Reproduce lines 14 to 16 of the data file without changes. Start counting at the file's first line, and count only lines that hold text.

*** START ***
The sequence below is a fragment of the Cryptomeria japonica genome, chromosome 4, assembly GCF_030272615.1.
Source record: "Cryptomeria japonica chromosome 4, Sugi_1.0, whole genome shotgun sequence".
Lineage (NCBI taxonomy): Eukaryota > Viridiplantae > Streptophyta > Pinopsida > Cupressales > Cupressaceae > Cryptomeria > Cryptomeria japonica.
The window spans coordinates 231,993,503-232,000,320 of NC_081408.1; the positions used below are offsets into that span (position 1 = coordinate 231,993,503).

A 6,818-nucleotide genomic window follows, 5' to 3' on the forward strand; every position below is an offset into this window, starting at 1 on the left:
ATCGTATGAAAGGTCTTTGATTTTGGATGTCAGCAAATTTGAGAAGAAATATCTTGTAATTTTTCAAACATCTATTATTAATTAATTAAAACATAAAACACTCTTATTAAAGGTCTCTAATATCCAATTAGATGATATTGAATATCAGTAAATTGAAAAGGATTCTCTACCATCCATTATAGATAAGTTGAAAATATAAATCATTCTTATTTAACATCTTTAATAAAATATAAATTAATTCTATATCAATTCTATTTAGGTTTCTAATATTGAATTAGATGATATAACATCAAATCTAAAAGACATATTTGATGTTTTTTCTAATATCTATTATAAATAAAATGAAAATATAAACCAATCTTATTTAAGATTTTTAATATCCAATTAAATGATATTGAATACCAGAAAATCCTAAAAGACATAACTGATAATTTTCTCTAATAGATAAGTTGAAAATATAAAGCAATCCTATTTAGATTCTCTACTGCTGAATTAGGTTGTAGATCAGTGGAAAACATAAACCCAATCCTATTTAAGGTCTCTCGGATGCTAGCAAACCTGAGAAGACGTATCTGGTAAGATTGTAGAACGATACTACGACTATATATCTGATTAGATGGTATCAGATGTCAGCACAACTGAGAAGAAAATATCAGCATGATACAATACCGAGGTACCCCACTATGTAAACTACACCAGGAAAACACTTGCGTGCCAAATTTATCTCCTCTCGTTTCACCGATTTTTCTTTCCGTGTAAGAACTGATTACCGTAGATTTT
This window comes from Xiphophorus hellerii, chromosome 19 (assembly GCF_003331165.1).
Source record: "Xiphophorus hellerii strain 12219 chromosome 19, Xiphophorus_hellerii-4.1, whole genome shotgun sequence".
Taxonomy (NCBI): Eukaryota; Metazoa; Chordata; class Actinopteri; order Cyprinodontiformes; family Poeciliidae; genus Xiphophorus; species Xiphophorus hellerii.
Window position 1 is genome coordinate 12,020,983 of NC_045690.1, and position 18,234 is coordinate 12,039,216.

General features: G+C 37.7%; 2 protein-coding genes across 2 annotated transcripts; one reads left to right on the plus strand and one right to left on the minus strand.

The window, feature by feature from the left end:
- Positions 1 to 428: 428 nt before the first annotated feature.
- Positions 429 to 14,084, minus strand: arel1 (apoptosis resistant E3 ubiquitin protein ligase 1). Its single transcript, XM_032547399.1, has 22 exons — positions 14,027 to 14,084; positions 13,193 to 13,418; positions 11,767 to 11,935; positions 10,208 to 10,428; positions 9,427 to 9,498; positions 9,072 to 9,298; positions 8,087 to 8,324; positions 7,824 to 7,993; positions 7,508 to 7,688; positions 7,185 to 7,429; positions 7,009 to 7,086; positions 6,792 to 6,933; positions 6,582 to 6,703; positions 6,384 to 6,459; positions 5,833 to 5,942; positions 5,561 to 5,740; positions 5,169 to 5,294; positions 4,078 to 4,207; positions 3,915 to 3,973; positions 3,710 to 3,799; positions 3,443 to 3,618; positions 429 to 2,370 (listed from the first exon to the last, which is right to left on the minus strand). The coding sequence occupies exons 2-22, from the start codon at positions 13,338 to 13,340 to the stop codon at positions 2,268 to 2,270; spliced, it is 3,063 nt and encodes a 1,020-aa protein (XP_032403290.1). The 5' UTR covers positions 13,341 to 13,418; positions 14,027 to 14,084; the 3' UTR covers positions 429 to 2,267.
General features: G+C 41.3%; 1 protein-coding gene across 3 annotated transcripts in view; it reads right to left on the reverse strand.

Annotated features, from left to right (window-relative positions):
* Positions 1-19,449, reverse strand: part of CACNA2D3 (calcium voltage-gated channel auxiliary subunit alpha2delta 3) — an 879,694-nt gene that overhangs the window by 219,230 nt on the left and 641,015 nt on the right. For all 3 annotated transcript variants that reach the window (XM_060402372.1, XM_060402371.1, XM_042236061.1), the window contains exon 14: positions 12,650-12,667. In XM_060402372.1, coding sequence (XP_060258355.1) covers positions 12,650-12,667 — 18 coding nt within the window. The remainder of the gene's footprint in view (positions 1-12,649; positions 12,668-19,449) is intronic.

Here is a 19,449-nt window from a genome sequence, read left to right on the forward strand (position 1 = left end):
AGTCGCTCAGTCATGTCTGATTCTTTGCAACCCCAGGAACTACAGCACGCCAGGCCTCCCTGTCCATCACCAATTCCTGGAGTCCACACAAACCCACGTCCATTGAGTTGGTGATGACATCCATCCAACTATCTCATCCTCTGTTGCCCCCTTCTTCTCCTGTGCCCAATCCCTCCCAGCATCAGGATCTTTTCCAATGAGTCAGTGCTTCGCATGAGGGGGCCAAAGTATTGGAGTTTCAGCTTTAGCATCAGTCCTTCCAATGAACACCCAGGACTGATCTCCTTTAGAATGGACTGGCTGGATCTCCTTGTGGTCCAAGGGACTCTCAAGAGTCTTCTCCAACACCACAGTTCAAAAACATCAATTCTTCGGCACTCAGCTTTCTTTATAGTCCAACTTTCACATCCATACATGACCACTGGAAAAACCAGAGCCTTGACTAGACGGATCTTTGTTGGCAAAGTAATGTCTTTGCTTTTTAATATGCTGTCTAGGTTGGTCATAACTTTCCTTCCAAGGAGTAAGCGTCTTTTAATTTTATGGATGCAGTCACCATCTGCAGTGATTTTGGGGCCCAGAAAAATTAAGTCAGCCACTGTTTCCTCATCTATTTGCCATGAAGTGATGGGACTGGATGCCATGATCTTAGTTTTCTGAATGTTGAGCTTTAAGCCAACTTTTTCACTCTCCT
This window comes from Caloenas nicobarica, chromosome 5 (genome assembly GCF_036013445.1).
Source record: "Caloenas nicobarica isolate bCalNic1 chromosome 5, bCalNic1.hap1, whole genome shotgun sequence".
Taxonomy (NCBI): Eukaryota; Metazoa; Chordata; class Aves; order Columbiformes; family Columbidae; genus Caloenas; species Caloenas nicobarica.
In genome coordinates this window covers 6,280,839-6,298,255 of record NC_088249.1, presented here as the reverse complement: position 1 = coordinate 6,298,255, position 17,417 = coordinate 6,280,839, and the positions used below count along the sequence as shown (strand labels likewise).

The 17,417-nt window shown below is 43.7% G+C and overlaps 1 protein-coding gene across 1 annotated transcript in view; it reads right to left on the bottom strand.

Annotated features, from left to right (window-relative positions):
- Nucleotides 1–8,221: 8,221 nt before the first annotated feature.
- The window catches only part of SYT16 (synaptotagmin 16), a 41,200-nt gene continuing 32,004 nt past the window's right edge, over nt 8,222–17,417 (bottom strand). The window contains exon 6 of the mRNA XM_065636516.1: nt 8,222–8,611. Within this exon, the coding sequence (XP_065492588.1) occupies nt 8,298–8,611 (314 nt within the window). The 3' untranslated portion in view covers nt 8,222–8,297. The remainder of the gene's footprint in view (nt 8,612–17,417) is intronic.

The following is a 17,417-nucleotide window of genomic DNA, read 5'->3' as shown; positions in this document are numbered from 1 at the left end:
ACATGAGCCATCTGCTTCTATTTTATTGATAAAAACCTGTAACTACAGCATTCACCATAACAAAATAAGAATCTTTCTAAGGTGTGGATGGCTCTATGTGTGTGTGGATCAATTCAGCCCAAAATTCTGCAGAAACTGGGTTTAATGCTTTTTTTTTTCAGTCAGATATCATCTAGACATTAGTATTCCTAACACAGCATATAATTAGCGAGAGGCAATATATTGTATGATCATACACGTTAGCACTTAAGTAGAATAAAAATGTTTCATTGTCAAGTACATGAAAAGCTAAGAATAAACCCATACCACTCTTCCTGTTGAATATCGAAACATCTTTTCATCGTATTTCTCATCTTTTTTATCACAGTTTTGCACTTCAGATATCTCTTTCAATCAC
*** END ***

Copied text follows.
- Positions 429 to 14,084, minus strand: arel1 (apoptosis resistant E3 ubiquitin protein ligase 1). Its single transcript, XM_032547399.1, has 22 exons — positions 14,027 to 14,084; positions 13,193 to 13,418; positions 11,767 to 11,935; positions 10,208 to 10,428; positions 9,427 to 9,498; positions 9,072 to 9,298; positions 8,087 to 8,324; positions 7,824 to 7,993; positions 7,508 to 7,688; positions 7,185 to 7,429; positions 7,009 to 7,086; positions 6,792 to 6,933; positions 6,582 to 6,703; positions 6,384 to 6,459; positions 5,833 to 5,942; positions 5,561 to 5,740; positions 5,169 to 5,294; positions 4,078 to 4,207; positions 3,915 to 3,973; positions 3,710 to 3,799; positions 3,443 to 3,618; positions 429 to 2,370 (listed from the first exon to the last, which is right to left on the minus strand). The coding sequence occupies exons 2-22, from the start codon at positions 13,338 to 13,340 to the stop codon at positions 2,268 to 2,270; spliced, it is 3,063 nt and encodes a 1,020-aa protein (XP_032403290.1). The 5' UTR covers positions 13,341 to 13,418; positions 14,027 to 14,084; the 3' UTR covers positions 429 to 2,267.
General features: G+C 41.3%; 1 protein-coding gene across 3 annotated transcripts in view; it reads right to left on the reverse strand.

Annotated features, from left to right (window-relative positions):